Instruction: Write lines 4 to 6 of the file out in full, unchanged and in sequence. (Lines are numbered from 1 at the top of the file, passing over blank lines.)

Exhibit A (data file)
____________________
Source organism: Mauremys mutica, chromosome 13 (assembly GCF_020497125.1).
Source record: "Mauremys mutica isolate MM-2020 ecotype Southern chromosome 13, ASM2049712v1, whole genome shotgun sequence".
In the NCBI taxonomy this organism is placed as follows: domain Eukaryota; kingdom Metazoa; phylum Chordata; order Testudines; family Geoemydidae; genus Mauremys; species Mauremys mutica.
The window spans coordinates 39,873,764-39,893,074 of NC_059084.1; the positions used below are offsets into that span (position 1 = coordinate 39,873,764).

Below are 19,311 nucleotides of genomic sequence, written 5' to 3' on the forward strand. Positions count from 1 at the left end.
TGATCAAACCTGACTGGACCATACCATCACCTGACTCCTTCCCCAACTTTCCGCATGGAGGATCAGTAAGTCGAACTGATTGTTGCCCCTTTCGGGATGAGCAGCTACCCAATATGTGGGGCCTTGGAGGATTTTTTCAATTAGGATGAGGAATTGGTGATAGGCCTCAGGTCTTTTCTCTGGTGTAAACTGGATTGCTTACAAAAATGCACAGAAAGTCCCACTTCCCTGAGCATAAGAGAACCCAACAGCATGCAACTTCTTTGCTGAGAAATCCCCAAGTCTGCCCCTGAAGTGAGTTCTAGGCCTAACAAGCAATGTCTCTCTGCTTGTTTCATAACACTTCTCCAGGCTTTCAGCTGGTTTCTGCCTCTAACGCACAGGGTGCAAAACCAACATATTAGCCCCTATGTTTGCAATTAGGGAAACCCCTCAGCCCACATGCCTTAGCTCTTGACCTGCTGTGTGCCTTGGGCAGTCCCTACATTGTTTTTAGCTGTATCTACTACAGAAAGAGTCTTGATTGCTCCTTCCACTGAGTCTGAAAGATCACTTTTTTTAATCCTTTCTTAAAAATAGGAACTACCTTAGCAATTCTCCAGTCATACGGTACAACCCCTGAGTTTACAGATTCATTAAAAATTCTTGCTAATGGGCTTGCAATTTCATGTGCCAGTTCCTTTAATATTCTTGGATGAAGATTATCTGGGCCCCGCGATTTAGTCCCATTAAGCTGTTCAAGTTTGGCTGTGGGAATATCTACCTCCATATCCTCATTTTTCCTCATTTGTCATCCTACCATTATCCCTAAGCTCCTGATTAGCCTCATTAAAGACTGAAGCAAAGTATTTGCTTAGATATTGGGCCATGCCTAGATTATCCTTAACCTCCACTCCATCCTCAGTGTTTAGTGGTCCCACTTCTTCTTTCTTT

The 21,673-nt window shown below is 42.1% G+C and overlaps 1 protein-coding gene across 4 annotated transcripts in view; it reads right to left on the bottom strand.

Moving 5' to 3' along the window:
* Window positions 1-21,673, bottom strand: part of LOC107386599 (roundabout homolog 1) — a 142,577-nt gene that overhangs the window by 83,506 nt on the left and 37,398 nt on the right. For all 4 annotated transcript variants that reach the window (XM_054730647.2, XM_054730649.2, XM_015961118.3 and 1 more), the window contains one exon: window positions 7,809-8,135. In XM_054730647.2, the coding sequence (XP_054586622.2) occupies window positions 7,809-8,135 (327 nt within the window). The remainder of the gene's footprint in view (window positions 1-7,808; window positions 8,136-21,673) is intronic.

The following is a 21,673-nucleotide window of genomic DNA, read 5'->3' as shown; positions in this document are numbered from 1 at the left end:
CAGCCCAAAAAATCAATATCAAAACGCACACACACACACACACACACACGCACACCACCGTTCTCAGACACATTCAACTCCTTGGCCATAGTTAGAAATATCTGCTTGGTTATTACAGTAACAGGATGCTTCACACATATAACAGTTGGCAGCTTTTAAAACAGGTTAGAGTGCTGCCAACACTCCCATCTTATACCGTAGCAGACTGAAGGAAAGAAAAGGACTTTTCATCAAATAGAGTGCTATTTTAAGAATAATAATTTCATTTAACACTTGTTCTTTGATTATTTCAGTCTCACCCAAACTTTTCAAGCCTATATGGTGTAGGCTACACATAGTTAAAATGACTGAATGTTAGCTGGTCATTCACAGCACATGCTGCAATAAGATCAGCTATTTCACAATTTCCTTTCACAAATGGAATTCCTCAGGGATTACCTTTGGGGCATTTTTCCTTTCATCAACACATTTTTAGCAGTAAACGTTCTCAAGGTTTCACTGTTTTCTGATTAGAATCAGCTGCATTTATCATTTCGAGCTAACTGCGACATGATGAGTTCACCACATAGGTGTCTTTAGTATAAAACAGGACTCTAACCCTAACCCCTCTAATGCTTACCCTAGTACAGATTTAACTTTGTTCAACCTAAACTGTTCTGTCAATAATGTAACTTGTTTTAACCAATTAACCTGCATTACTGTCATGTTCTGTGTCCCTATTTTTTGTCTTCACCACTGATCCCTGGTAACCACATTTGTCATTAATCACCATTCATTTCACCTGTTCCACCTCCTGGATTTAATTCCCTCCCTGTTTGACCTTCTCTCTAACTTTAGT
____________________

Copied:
The window spans coordinates 39,873,764-39,893,074 of NC_059084.1; the positions used below are offsets into that span (position 1 = coordinate 39,873,764).

Below are 19,311 nucleotides of genomic sequence, written 5' to 3' on the forward strand. Positions count from 1 at the left end.
TGATCAAACCTGACTGGACCATACCATCACCTGACTCCTTCCCCAACTTTCCGCATGGAGGATCAGTAAGTCGAACTGATTGTTGCCCCTTTCGGGATGAGCAGCTACCCAATATGTGGGGCCTTGGAGGATTTTTTCAATTAGGATGAGGAATTGGTGATAGGCCTCAGGTCTTTTCTCTGGTGTAAACTGGATTGCTTACAAAAATGCACAGAAAGTCCCACTTCCCTGAGCATAAGAGAACCCAACAGCATGCAACTTCTTTGCTGAGAAATCCCCAAGTCTGCCCCTGAAGTGAGTTCTAGGCCTAACAAGCAATGTCTCTCTGCTTGTTTCATAACACTTCTCCAGGCTTTCAGCTGGTTTCTGCCTCTAACGCACAGGGTGCAAAACCAACATATTAGCCCCTATGTTTGCAATTAGGGAAACCCCTCAGCCCACATGCCTTAGCTCTTGACCTGCTGTGTGCCTTGGGCAGTCCCTACATTGTTTTTAGCTGTATCTACTACAGAAAGAGTCTTGATTGCTCCTTCCACTGAGTCTGAAAGATCACTTTTTTTAATCCTTTCTTAAAAATAGGAACTACCTTAGCAATTCTCCAGTCATACGGTACAACCCCTGAGTTTACAGATTCATTAAAAATTCTTGCTAATGGGCTTGCAATTTCATGTGCCAGTTCCTTTAATATTCTTGGATGAAGATTATCTGGGCCCCGCGATTTAGTCCCATTAAGCTGTTCAAGTTTGGCTGTGGGAATATCTACCTCCATATCCTCATTTTTCCTCATTTGTCATCCTACCATTATCCCTAAGCTCCTGATTAGCCTCATTAAAGACTGAAGCAAAGTATTTGCTTAGATATTGGGCCATGCCTAGATTATCCTTAACCTCCACTCCATCCTCAGTGTTTAGTGGTCCCACTTCTTCTTTCTTT